As part of this seminar series we have been asking a series of PhD students and Early Career Researchers to contribute to the discussion by producing short blog posts providing their perspective on each seminar. Our first contribution is from Richard Dunning from the University of Sheffield (see his academic profile *here*)
Whose crisis is housing supply? – Richard Dunning, University of Sheffield
Who hurts as a result of the housing supply crisis? The emerging consensus is the poor, the marginalized, the young, those with work limitations, and increasingly the middle classes. Who though is responsible for alleviating their stress? Who is going to own the housing supply crisis?
In the chocolate box of policies, Localism is the fudge. It’s the political grand narrative, facilitated by and in turn facilitating Neighbourhood Planning. A narrative that hides hard underlying truths with a chocolate-flavoured democratic coating. Localism shifts responsibility from the national to the neighbourhood scale. The national government no longer chews on hard decisions, nor is the local authority enfranchised to, instead local communities (with varying amounts of experience, energy and social capital) take on the responsibility of determining the location of homes through their Neighbourhood Plan. The combined outcome of these plans, it is assumed, will meet the nations’ housing supply needs. Fudge mastication it turns out is a multi-located problem.
To realize the metaphor, with no national plan, who is going to own the national housing crisis and who is going to take responsibility for the solution to a local housing supply shortage? The local community or the local authority? The local government or private builders? The individual or the community? If the latter, which community and who gets to draw the boundaries around it?
In an eclectic mix of presentations at the Neighbourhoods, Planning and Housing Supply seminar an array of insights into potential solutions were put forward. However, the focus of most papers was on practical limitations. Whether the limitations of current housing policies, the practices of private housebuilders, institutional investors, self-builders, co-housing or the philanthropy of middle class activists. These valuable insights did provide new evidence of the complexity of housing supply. However, as atomistic approaches focusing on practical limitations they could never combine to a single credible alternative, nor answer the question about responsibility.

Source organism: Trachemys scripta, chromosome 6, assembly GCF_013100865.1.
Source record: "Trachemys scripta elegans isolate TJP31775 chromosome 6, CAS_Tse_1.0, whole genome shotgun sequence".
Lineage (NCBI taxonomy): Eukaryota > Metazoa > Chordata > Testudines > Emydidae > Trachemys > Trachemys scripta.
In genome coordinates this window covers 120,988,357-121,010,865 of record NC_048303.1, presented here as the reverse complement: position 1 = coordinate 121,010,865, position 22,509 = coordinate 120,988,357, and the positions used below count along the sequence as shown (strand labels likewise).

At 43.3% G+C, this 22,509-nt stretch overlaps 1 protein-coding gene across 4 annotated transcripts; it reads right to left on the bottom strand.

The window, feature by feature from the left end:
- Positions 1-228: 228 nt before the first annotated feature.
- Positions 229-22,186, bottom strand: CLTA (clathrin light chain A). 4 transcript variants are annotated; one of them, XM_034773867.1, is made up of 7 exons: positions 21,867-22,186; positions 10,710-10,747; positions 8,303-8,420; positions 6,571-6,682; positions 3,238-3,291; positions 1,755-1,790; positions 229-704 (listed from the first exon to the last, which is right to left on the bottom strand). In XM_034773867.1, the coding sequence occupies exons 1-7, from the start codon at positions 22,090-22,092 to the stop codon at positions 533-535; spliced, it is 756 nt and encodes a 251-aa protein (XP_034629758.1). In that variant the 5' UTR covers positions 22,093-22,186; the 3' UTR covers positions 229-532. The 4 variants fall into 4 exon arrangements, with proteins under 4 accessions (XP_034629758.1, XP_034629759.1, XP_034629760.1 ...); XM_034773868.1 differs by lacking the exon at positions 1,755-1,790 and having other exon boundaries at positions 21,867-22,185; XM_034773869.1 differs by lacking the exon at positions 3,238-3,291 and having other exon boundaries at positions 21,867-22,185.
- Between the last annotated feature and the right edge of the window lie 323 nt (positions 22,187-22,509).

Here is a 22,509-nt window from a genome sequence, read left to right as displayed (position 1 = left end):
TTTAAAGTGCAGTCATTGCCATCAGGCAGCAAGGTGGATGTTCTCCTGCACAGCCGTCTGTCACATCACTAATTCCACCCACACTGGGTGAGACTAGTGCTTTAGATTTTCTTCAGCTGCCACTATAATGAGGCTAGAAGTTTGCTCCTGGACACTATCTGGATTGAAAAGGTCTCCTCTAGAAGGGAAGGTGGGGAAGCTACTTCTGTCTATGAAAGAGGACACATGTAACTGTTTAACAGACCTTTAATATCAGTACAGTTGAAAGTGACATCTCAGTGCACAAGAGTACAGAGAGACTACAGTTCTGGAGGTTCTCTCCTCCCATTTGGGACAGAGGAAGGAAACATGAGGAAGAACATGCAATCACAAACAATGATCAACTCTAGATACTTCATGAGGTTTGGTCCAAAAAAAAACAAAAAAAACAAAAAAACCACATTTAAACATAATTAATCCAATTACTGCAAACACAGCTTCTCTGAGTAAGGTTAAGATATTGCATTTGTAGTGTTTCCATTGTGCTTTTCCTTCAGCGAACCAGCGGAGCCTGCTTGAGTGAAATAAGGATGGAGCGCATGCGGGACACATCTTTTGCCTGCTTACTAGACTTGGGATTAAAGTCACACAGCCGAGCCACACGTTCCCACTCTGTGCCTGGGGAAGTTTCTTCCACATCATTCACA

One paper took an alternative, macro approach. Antonia Layard’s overview of the legal framework for planning and housing targets considered the layers of legislation and responsibility. Is the law capable of answering the question “who owns the crisis?” No. Legally it’s as clear as a contaminated brownfield site. NPPF numbers overlaid by Local Plans, with a mesh of Neighbourhood Planning thrown on top results in no discernible change in housing supply nationally. Nor does it provide a clear responsibility for defining targets or delivery mechanism, resulting in a large increase in work for lawyers, litigation against local governments and antithetical judgements.
This legal complexity provides evidence for part of the reason why the housing supply crisis is unlikely to be resolved any time soon. In a complex institutional arrangement of social relations, actors and governance structures policy makers tweaking at the margins (without a comprehensive goal) is unlikely to create a joined up solution, however locally embedded it is. Where no entity is taking responsibility for the solution an ambition of 250,000 or 300,000 new homes per annum looks hopeless and largely meaningless
Localism, despite some if it’s opponent’s rhetoric, is not an inherently evil concept. It does, however, obfuscate responsibility for the housing supply crisis. Pitting: private developers against local authority; neighbourhood against neighbourhood; and local democracy against local government.
Local solutions can come from local forums; local people do have insights into development locations and housing type. However, these solutions will only act consistently in the nations’ interests if there is a wider holistic framework for determining housing supply.
Discussions about this new framework should not begin with practicalities, rather they require a moral and political focus. We need to debate who should be responsible for providing the solution to the UK’s housing supply crisis before we discuss tweaks to the system. Only by understanding who is responsible can a clear framework be created to facilitate significant housing supply.